If I Stay, Gayle Forman

Dutton Juvenile, 2009, 201 pages (hardcover)

It’s a regular Monday night and I’m just wising up to the fact that I still run a blog. Sorry if it hasn’t felt that way – life can sometimes change in an instant, for better or for worse. Priorities tend to shift in those moments. Which is a good lead-in for this latest review!

If I Stay follows an intriguing premise. A shy, cello-playing seventeen-year-old named Mia has just barely survived a car crash. One second she’s riding along with her family, and the next, she’s watching the wreckage from across the street. What follows are her lengthy out-of-body observations en route to and inside the hospital, while her body remains in its coma.

While I like the concept and appreciated a truly unique first-person perspective, I’ve concluded that this novel is overrated. Hand it to an eleven-year-old girl with a romantic streak and she’ll probably say it’s the saddest book ever. Truth is, while it’s got its definitive sad moments (those come with the territory), the plot for me actually wore a little thin. The bulk of the novel is shaped from flashbacks to happier times. Sure, this is about the only way to lengthen any book with a comatose protagonist, but I actually thought a lot of the dialogue and exchanges between Mia and her boyfriend Adam, and Mia and her parents felt unrealistic. I also felt the author overselling the irony of it all. The foreshadowing was too obvious and as a result took on this “see how profound this is?” quality that I didn’t love.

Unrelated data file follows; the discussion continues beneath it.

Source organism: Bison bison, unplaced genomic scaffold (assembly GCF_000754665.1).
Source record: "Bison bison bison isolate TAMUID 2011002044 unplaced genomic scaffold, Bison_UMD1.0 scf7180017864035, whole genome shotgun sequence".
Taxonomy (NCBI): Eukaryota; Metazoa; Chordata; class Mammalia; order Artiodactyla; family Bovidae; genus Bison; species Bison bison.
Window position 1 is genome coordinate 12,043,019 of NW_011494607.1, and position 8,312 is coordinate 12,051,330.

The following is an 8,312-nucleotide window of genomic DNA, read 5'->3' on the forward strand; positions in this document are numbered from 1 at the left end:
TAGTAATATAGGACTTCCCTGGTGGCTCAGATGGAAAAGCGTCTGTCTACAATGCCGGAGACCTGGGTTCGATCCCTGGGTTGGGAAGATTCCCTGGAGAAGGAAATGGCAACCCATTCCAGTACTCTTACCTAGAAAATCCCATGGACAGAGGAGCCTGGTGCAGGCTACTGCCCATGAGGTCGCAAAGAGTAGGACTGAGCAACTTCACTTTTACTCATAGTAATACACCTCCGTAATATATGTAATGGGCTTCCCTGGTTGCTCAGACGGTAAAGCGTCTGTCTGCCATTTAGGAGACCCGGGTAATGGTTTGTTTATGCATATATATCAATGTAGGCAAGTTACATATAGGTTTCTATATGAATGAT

All this said, I think Forman has a talent for keeping her readers turning pages, and I’d happily read the follow-up novel (Where She Went) if it were to fall in my hands. I’m also pretty excited to see the movie, which is supposedly slated for this December. I have a feeling a lot of what this book is will work better on screen.


All You Get is Me, Yvonne Prinz

Harper Collins, 2011

Thus continues my love of YA! I randomly picked this one up at the library, for some reason drawn to the simple yet dynamic cover. Taglines for the book quote it as a story about “a summer of love, loss, justice and chickens“. What’s not to like?

So this is how it goes: Aurora Audley, or “Roar”, is carted from her big city life to a small, dumpy, organic Californian farm by her dad. Her mother left them after months of depression and flightiness, and her father’s way of dealing with it is to become a farmer. I loved Roar’s attitude about it. With humour and good nature she explains to her reader the simple life of an organic farm girl. Her chore is taking care of the chickens, and I laughed every time she talked about them. No matter how much love she tries to show them, they remain frustratingly oblivious.

This was more than a lovely little farm story, though.   Continue reading